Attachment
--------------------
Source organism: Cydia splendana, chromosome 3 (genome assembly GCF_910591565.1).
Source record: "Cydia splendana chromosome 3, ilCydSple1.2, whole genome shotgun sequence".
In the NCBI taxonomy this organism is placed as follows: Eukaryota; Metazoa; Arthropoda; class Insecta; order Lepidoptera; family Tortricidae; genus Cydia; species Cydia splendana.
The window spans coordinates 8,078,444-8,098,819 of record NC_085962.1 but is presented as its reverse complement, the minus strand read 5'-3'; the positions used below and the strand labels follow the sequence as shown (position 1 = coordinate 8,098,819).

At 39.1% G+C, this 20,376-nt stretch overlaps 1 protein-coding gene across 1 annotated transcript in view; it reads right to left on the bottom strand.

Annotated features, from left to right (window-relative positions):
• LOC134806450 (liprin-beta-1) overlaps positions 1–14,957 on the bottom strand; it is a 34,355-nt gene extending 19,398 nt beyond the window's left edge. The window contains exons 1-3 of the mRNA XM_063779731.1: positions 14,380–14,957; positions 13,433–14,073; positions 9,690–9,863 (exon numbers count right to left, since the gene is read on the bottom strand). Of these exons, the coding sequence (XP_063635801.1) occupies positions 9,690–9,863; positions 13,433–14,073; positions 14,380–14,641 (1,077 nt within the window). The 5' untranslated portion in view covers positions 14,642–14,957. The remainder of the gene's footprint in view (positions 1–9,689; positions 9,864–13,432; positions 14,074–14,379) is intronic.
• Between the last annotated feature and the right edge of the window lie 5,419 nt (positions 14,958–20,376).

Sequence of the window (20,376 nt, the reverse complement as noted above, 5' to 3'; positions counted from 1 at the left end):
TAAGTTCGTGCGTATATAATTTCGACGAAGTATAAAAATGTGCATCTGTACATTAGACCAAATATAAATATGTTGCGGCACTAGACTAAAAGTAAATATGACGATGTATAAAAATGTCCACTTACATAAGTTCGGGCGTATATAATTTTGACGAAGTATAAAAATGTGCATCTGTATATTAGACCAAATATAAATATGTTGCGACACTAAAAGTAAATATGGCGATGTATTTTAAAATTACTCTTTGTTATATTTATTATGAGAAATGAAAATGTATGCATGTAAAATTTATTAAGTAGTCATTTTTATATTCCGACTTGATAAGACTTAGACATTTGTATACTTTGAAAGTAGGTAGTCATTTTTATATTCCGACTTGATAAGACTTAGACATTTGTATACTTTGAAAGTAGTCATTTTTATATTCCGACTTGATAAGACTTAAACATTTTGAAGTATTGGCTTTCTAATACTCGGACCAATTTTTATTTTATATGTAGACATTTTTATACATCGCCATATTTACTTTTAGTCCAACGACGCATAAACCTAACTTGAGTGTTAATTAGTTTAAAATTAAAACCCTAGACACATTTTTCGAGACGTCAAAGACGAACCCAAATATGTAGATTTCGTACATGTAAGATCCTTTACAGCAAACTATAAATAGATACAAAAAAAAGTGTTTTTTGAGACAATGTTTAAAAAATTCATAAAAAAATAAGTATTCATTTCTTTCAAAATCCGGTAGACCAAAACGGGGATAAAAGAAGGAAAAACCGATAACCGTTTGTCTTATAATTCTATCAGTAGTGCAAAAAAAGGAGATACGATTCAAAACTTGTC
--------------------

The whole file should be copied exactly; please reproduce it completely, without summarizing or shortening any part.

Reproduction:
Source organism: Cydia splendana, chromosome 3 (genome assembly GCF_910591565.1).
Source record: "Cydia splendana chromosome 3, ilCydSple1.2, whole genome shotgun sequence".
In the NCBI taxonomy this organism is placed as follows: Eukaryota; Metazoa; Arthropoda; class Insecta; order Lepidoptera; family Tortricidae; genus Cydia; species Cydia splendana.
The window spans coordinates 8,078,444-8,098,819 of record NC_085962.1 but is presented as its reverse complement, the minus strand read 5'-3'; the positions used below and the strand labels follow the sequence as shown (position 1 = coordinate 8,098,819).

At 39.1% G+C, this 20,376-nt stretch overlaps 1 protein-coding gene across 1 annotated transcript in view; it reads right to left on the bottom strand.

Annotated features, from left to right (window-relative positions):
• LOC134806450 (liprin-beta-1) overlaps positions 1–14,957 on the bottom strand; it is a 34,355-nt gene extending 19,398 nt beyond the window's left edge. The window contains exons 1-3 of the mRNA XM_063779731.1: positions 14,380–14,957; positions 13,433–14,073; positions 9,690–9,863 (exon numbers count right to left, since the gene is read on the bottom strand). Of these exons, the coding sequence (XP_063635801.1) occupies positions 9,690–9,863; positions 13,433–14,073; positions 14,380–14,641 (1,077 nt within the window). The 5' untranslated portion in view covers positions 14,642–14,957. The remainder of the gene's footprint in view (positions 1–9,689; positions 9,864–13,432; positions 14,074–14,379) is intronic.
• Between the last annotated feature and the right edge of the window lie 5,419 nt (positions 14,958–20,376).

Sequence of the window (20,376 nt, the reverse complement as noted above, 5' to 3'; positions counted from 1 at the left end):
TAAGTTCGTGCGTATATAATTTCGACGAAGTATAAAAATGTGCATCTGTACATTAGACCAAATATAAATATGTTGCGGCACTAGACTAAAAGTAAATATGACGATGTATAAAAATGTCCACTTACATAAGTTCGGGCGTATATAATTTTGACGAAGTATAAAAATGTGCATCTGTATATTAGACCAAATATAAATATGTTGCGACACTAAAAGTAAATATGGCGATGTATTTTAAAATTACTCTTTGTTATATTTATTATGAGAAATGAAAATGTATGCATGTAAAATTTATTAAGTAGTCATTTTTATATTCCGACTTGATAAGACTTAGACATTTGTATACTTTGAAAGTAGGTAGTCATTTTTATATTCCGACTTGATAAGACTTAGACATTTGTATACTTTGAAAGTAGTCATTTTTATATTCCGACTTGATAAGACTTAAACATTTTGAAGTATTGGCTTTCTAATACTCGGACCAATTTTTATTTTATATGTAGACATTTTTATACATCGCCATATTTACTTTTAGTCCAACGACGCATAAACCTAACTTGAGTGTTAATTAGTTTAAAATTAAAACCCTAGACACATTTTTCGAGACGTCAAAGACGAACCCAAATATGTAGATTTCGTACATGTAAGATCCTTTACAGCAAACTATAAATAGATACAAAAAAAAGTGTTTTTTGAGACAATGTTTAAAAAATTCATAAAAAAATAAGTATTCATTTCTTTCAAAATCCGGTAGACCAAAACGGGGATAAAAGAAGGAAAAACCGATAACCGTTTGTCTTATAATTCTATCAGTAGTGCAAAAAAAGGAGATACGATTCAAAACTTGTC